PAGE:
Like many North American municipalities that have adopted Densification and Infill as a part of “Smart Growth” Strategies, Squamish’s Official Community Plan is no different. But one of the main principles behind it hasn’t panned out, some experts warn. The age-old supply-and-demand theory, in the case of affordable housing, doesn’t work – at least for those on the consumer side. Market principles work well for landowners and developers who back and make good money on these policies.

Housing prices are, of course, complicated with so many factors from interest rates, and demographic shifts to foreign investment playing a large role in shaping prices. But what can Squamish do with its limited control to, at very least, not add to the increasing unaffordability of housing here?

Density Drives Up Land Costs

Patrick Condon, a professor at the University of British Columbia’s Centre for Interactive Research on Sustainability, often defers to Vancouver as an example. The city has evoked a long list of densification policies, including building high condo buildings all over, legalizing secondary suites and lane houses and allowing four dwelling units on every single-family lot, yet housing prices still rise. In fact, Condon noted in a recent Tyee article, that over the past decade more housing units have been added to Vancouver than its population and prices still doubled.

The problem lies in the constraint of urban land. It can’t magically be added within a municipality and thus, where there is a soaring value of land, affordable housing, no matter how penny-pinching the construction, can’t be made affordable. Re-zoning property for densification only boosts its value, cranking up unit prices. At the end of the day, this benefits the landlord and not the buyer or renter.

“The commonly accepted theory of supply and demand has been undercut by the observed reality; i.e., that no matter how much a metropolitan area adds new housing units, housing prices continue to rise. This begs the question: If the high price of housing is not caused by constrained supply, what is the problem? The problem seems to be the cost of land,” Condon writes in his new book Sick City: Disease, Race, Inequality and Urban Land – a book that examines U.S. cities and how it plays out on America’s social disparities – an issue more drastically exposed by the Covid pandemic.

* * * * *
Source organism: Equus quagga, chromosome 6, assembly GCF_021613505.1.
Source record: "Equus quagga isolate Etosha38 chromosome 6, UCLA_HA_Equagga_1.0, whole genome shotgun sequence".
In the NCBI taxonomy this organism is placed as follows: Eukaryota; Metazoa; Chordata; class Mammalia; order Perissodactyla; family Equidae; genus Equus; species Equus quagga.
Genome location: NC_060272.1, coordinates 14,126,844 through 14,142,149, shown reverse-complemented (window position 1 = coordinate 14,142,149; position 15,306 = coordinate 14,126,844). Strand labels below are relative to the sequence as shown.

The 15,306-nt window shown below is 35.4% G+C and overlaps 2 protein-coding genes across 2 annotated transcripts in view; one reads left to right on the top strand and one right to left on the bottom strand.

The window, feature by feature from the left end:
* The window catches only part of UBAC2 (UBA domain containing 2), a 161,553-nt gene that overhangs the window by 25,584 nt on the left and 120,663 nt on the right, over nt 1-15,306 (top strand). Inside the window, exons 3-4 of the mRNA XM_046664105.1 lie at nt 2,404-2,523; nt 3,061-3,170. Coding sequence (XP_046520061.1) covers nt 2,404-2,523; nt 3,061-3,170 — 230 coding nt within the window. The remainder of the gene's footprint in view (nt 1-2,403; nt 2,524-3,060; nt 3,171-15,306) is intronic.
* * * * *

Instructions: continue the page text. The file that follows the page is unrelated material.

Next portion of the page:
Smart Growth Fails to Meet Its Own Objectives”

William McCarthy, President of WJP McCarthy & Company, is a professional based in Metro Vancouver who has credentials in real estate too numerous to list [http://wpjmccarthy.com/team/william-peter-joseph-mccarthy/]. McCarthy has written extensively on Smart Growth. To him, Housing Affordability is the “Achilles Heel” of Smart Growth.

“Early Smart Growth proclamations stated that its principles would provide a plethora of housing and neighbourhood options, all situated in thriving communities that would be increasingly less auto-dependent. While never overt in their claims about decreased housing costs, it was certainly implied that while “sprawl costs money,” Smart Growth did promise “lower costs, lower taxes,” and would “create a range of housing opportunities and choices.”

“This has clearly not occurred over the past generation. Empirical data shows that property taxes go in only one direction: up; that services once contained in the property tax bill (such as water and garbage removal) are offloaded directly to the owner and that housing prices, regardless of the unit type (detached; townhouse; condominium), and square footage, have increased.

“Regardless of how commendable the idealism of its proponents might have been, Smart Growth has created its own set of problems in practice, especially with regards to housing affordability.”

McCarthy argues that much of “Smart Growth” is “ideologically driven” and that it has failed to meet its own stated objectives in places like Vancouver and Portland. If you are interested, you can read his extensive critique of Smart Growth here [https://www.cre.org/real-estate-issues/smart-smart-growth/]

What Can Squamish Do?

Affordable Housing Overlays

One puzzle piece that may help solve the affordable housing crisis is innovative government policy aimed directly at affordable housing, rather than supply-and-demand. In October of 2020, the city of Cambridge, Massachuss, took a bold move in that direction – a step that caught the eye of city planners worldwide. Cambridge passed what it dubbed the 100 percent Affordable Housing Overly (AHO) ordinance. The overlay was a result of lengthy discussions between the city’s council and its Housing Committee to address their housing crisis. It covers the entire city and allows for doubling of density on lots if the entire building is permanently affordable to citizens earning the median area wages or less.